Kyly Mills, a Kamilaroi woman, is evaluating a chronic disease self-management program in an urban Aboriginal and Torres Strait Islander population.
We hear about ‘closing the gap’ a lot when it comes to Indigenous health, but how does cardiovascular disease fit into this?
‘Closing the gap’ is an aim to close the life-expectancy gap between non-Indigenous and Indigenous Australians within a generation. Chronic disease contributes to approximately 80% of this gap, and the number one chronic condition suffered by Aboriginal and Torres Strait Islander people is cardiovascular disease.
Despite this, there are few group programs that aim to prevent or manage cardiovascular disease for Indigenous Australians, especially when it comes to our urban populations. We need research so that we can know more – what works and what doesn’t work in terms of cardiovascular disease management and prevention.
I’m evaluating a chronic disease self-management group program for urban Aboriginal and Torres Strait Islander people in south-east Queensland. The program, ‘Work It Out’, was developed and coordinated by the Institute for Urban Indigenous Health (IUIH). While the program targets people with a diversity of chronic conditions, many people are referred to it either with existing cardiovascular conditions, or at risk of developing cardiovascular disease.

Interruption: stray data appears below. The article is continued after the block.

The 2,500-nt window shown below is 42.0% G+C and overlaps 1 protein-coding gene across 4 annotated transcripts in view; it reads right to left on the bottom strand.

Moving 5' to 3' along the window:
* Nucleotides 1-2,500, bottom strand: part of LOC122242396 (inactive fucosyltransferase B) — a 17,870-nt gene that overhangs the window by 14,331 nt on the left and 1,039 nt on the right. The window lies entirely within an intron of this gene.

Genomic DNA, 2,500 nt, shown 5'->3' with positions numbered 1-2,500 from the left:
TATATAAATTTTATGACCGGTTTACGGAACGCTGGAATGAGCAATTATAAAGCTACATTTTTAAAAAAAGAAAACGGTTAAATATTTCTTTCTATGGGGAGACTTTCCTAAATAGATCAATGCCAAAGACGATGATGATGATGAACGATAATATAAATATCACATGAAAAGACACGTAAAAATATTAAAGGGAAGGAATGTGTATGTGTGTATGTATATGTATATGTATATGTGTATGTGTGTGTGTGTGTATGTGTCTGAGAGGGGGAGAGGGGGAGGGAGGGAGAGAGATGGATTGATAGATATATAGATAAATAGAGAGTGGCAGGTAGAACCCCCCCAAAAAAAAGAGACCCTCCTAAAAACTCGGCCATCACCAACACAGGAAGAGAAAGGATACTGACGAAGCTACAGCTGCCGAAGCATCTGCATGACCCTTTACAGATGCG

My goal is to see if this type of program, which has a strong cultural focus and is conducted at community controlled health services, is making a difference to anthropometry measures (weight, waist circumference, hip circumference, blood pressure).
When I am looking at numbers all day, I don’t just see ‘numbers’. These numbers could just as well belong to my family or community.
I am also doing an in-depth analysis describing the participants in the program. This is important because while the majority of Aboriginal and Torres Strait Islander people live in urban areas, little is known about them in terms of their social and demographic factors.
The best times for me as a researcher are when I get the chance to visit the program, and seeing the participants, our aunties and uncles, sisters and brothers wanting to make a difference to their own health and the health of their communities. Their strength, determination and spirit are truly what makes the program special.
When I am looking at numbers all day, I don’t just see ‘numbers’. These numbers could just as well belong to my family or community. Knowing that the learnings from this program could help our mob all over Australia is really what keeps me going.
I would like to thank the Heart Foundation donors and supporters for their assistance in helping me to carry out this research. I believe that continuing this support for other upcoming researchers, particularly through the Indigenous scholarship scheme, will ultimately aid in ‘closing the gap’ and improving health outcomes for Aboriginal and Torres Strait Islander people.